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United States Court of Appeals,Eighth Circuit.

Jose Antonio LOPEZ, Petitioner, v. Alberto GONZALES,1 Attorney General of the United States, Respondent.

No. 04-2397.

Decided: August 09, 2005

Before MELLOY, HEANEY, and GRUENDER, Circuit Judges. Counsel who presented argument on behalf of the appellant was Patricia G. Mattos of St. Paul, Minnesota. Counsel who presented argument on behalf of the appellee was Russell J.E. Verby of Washington, D.C. Also appearing on the brief were Peter D. Keisler and David V. Bernal.

Jose Antonio Lopez appeals an order of the Board of Immigration Appeals (“BIA”) pretermitting and denying his application for cancellation of removal.   Lopez argues that his state-law conviction for aiding and abetting the possession of a controlled substance is not an aggravated felony for purposes of the Immigration and Naturalization Act (“INA”).   For the reasons discussed below, we affirm.


Petitioner Jose Antonio Lopez entered the United States in 1986 and adjusted his status to legal permanent residency as a Seasonal Agricultural Worker in 1990.   In September 1997, Lopez was convicted of aiding and abetting the possession of a controlled substance (cocaine) in South Dakota.   The conviction was a felony under South Dakota law.

The Immigration and Naturalization Service (“INS”) initiated removal proceedings against Lopez in 1998.   The INS argued that his drug conviction established two separate grounds for removal:  it was both a controlled substance violation under INA § 237(a)(2)(B)(i) and an aggravated felony conviction based on drug trafficking under INA § 237(a)(2)(A)(iii).   The INS later added charges that Lopez fraudulently obtained his original adjustment of status in 1990.   Lopez conceded removability for the controlled substance violation but filed an application for cancellation of removal as a long-time permanent resident pursuant to INA § 240A(a).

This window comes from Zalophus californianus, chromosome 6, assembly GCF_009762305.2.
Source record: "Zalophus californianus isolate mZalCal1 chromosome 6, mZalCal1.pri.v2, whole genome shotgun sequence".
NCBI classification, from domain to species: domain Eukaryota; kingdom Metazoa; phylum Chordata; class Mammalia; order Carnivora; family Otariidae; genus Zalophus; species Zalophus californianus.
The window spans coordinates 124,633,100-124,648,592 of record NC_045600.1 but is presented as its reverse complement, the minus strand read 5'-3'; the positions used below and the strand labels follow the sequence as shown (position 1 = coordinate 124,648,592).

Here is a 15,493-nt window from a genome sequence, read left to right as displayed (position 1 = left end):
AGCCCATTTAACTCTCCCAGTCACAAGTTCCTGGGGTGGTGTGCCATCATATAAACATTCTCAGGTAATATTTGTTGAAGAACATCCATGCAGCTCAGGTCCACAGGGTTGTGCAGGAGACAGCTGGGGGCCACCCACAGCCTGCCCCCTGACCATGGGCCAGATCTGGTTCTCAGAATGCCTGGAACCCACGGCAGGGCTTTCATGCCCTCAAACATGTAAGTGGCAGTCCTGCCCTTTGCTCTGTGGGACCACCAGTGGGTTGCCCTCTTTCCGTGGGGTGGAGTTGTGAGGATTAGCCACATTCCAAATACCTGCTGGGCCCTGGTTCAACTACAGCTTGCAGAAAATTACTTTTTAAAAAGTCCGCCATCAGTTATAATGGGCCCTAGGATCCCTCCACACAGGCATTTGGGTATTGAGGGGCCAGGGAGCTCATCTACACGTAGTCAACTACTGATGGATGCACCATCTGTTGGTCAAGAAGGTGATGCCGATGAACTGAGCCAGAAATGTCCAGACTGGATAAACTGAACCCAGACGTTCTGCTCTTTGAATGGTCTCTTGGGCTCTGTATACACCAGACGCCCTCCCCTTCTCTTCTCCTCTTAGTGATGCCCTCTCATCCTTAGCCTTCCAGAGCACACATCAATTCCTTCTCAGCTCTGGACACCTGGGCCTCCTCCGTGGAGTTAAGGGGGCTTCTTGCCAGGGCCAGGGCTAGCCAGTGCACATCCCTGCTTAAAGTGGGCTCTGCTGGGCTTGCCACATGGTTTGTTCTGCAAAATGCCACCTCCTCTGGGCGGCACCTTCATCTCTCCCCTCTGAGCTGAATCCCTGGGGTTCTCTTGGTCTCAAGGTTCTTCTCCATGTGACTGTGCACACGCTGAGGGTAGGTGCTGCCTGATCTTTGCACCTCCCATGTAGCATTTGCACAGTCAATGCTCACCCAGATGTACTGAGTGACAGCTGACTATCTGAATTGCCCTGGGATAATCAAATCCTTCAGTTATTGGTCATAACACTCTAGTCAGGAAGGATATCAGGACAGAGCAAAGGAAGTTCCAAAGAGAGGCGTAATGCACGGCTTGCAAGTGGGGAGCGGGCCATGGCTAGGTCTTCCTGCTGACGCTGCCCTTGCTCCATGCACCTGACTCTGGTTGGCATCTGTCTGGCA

In November 2002, the Immigration Judge (IJ) found Lopez removable on both the controlled-substance-violation and aggravated-felony grounds.   The IJ also pretermitted and denied Lopez's application for cancellation of removal because INA § 240A(a), 8 U.S.C. § 1229b(a), forbids the Attorney General to cancel removal for an alien convicted of an aggravated felony.   The BIA affirmed the IJ's order with a short opinion.   Lopez timely appeals the pretermission and denial of his application for cancellation of removal, arguing that his South Dakota conviction was not an aggravated felony for purposes of the INA.


 We first address our jurisdiction to hear Lopez's appeal.   Lopez's eligibility for cancellation of removal is governed by INA § 240A. The INA states that “no court shall have jurisdiction to review ․ any judgment regarding the granting of relief under section ․ 240A.” INA § 242(a)(2)(B), 8 U.S.C. § 1252(a)(2)(B).  However, the REAL ID Act of 2005, Pub.L. No. 109-13, 119 Stat. 231, has added an additional jurisdictional provision to INA § 242.   The new provision, INA § 242(a)(2)(D), codifies our jurisdiction to review constitutional claims or questions of law raised in petitions for review of decisions made by the Attorney General under INA § 240A and other sections.   See Fernandez-Ruiz v. Gonzales, 410 F.3d 585, 587 (9th Cir.2005).   Furthermore, the amendment was intended to be retroactive, applying to direct review of orders issued before, on or after the date of the enactment.   REAL ID Act § 106(b);  Fernandez-Ruiz, 410 F.3d at 587.   In this case, Lopez raises a question of law as to whether his conviction in South Dakota state court meets the INA definition of aggravated felony.   As amended, INA § 242 makes clear that we have jurisdiction to review this claim.